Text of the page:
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The Trump Administration Takes Away Thousands Of SNAP Benefits From Georgia Residents

By Richy Rosario, Vibe

The Trump Administration has ended SNAP benefits for about 8,000 food stamp recipients in Georgia from April to October, The Atlanta Journal Constitution reports. Additionally, the state suspended benefits for about 356 people per month from October 2017 to March 2018 for reportedly failing to get employment.

The Supplemental Nutrition Assistance Program (SNAP) mandates for those who are 18 and over to work for at least 20 hours a week or be enrolled in school in order to qualify for the benefits. Reportedly, Georgia authorities have been using a new method of being able to identify whether or not people in the peach state meet these qualifications.

Still, it’s estimated that more than 71 percent of the state’s population who benefit from food stamps have children and a third of that population have a relative who is disabled or elderly, The Root reports. There’s also the plight of people being able to hold down a steady job; either because of proximity to job locations or the lack of employment made available to them.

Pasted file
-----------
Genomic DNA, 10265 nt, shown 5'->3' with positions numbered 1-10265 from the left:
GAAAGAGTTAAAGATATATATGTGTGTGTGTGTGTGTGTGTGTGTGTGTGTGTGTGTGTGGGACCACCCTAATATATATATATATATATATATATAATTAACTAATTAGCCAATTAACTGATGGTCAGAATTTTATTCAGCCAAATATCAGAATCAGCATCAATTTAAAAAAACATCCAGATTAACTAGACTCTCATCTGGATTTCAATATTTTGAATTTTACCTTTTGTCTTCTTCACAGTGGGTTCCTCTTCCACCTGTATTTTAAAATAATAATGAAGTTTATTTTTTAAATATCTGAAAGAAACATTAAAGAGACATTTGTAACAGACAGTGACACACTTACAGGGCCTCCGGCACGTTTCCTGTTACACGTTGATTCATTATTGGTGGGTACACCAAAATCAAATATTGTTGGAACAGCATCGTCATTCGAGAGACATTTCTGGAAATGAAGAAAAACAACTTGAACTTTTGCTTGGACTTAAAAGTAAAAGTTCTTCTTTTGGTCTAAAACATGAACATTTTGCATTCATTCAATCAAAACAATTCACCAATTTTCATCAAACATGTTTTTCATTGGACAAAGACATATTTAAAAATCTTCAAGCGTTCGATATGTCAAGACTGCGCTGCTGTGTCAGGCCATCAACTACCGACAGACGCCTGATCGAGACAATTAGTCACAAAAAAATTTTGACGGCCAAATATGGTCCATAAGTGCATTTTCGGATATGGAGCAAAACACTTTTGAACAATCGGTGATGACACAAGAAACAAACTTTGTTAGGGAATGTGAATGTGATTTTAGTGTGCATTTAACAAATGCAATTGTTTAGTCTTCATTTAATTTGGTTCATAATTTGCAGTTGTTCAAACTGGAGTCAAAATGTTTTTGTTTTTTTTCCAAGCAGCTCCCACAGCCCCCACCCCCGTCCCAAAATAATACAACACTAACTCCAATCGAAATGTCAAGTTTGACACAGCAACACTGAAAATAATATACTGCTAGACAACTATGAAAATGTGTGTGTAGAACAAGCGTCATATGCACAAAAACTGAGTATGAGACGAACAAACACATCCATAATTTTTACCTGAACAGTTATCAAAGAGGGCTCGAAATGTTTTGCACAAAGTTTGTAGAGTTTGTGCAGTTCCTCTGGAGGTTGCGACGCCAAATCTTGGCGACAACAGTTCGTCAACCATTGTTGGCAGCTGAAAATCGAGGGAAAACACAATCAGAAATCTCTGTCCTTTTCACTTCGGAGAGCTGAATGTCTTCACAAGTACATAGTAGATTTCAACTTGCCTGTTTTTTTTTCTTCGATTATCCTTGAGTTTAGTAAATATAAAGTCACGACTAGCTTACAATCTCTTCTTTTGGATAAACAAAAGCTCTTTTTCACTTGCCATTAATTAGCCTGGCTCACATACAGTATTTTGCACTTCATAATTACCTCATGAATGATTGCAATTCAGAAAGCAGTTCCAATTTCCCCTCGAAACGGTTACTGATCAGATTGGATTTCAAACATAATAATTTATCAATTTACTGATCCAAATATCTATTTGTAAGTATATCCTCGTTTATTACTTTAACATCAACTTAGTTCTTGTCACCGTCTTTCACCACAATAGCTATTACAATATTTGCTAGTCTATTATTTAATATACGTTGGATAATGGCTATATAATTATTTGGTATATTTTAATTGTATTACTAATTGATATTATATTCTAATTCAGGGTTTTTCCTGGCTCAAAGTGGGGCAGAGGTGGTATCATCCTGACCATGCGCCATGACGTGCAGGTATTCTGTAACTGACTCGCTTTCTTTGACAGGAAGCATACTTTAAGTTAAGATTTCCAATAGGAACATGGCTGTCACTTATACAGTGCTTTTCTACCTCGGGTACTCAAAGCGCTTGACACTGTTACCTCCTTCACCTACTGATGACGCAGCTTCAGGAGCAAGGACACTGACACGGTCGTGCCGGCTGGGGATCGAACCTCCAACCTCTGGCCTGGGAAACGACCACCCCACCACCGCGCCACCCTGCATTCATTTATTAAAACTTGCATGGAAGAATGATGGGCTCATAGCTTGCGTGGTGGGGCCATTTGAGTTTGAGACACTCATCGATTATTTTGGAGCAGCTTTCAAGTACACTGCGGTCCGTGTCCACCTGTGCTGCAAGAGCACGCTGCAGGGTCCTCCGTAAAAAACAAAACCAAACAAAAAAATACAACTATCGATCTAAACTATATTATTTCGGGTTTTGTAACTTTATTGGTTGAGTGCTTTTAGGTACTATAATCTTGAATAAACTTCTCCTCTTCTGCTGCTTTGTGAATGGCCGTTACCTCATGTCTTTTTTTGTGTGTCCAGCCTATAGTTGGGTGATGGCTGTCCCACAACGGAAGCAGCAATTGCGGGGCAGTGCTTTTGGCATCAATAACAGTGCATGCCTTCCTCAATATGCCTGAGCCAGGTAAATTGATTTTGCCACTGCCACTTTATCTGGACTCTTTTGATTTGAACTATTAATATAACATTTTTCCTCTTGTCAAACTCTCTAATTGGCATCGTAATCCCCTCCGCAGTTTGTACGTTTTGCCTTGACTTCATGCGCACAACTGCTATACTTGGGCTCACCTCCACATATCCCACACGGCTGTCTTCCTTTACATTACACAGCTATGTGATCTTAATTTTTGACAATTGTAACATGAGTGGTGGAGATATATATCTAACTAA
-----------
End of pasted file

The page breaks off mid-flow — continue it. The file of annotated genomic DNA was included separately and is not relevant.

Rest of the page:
“People who use SNAP who can work, do work,” Senior Policy Analyst Alex Carmardelle, at the Georgia Budget and Policy Institute. “If you are not working and you are receiving SNAP it’s because of a serious reason.”

Amid the stringent qualifications for SNAP, and how those mandates have made the program’s qualifications harder to meet, Georgia lawmakers still believe in the benefit cuts based on how they collect their data.

“We are more confident in the system being able to identify ABAWDs [able-bodied adults without dependents] than we were in earlier systems,” said Jon Anderson, who is part of the state’s Division of Family and Children Services (which handles SNAP). “We have more data elements available to us with this system than we have had with any of our other eligibility systems.”

Here’s how some reacted to Georgia’s massive SNAP cut via Twitter. Many expressed their concerns and voiced how this could directly affect them.

This article originally appeared on Vibe.

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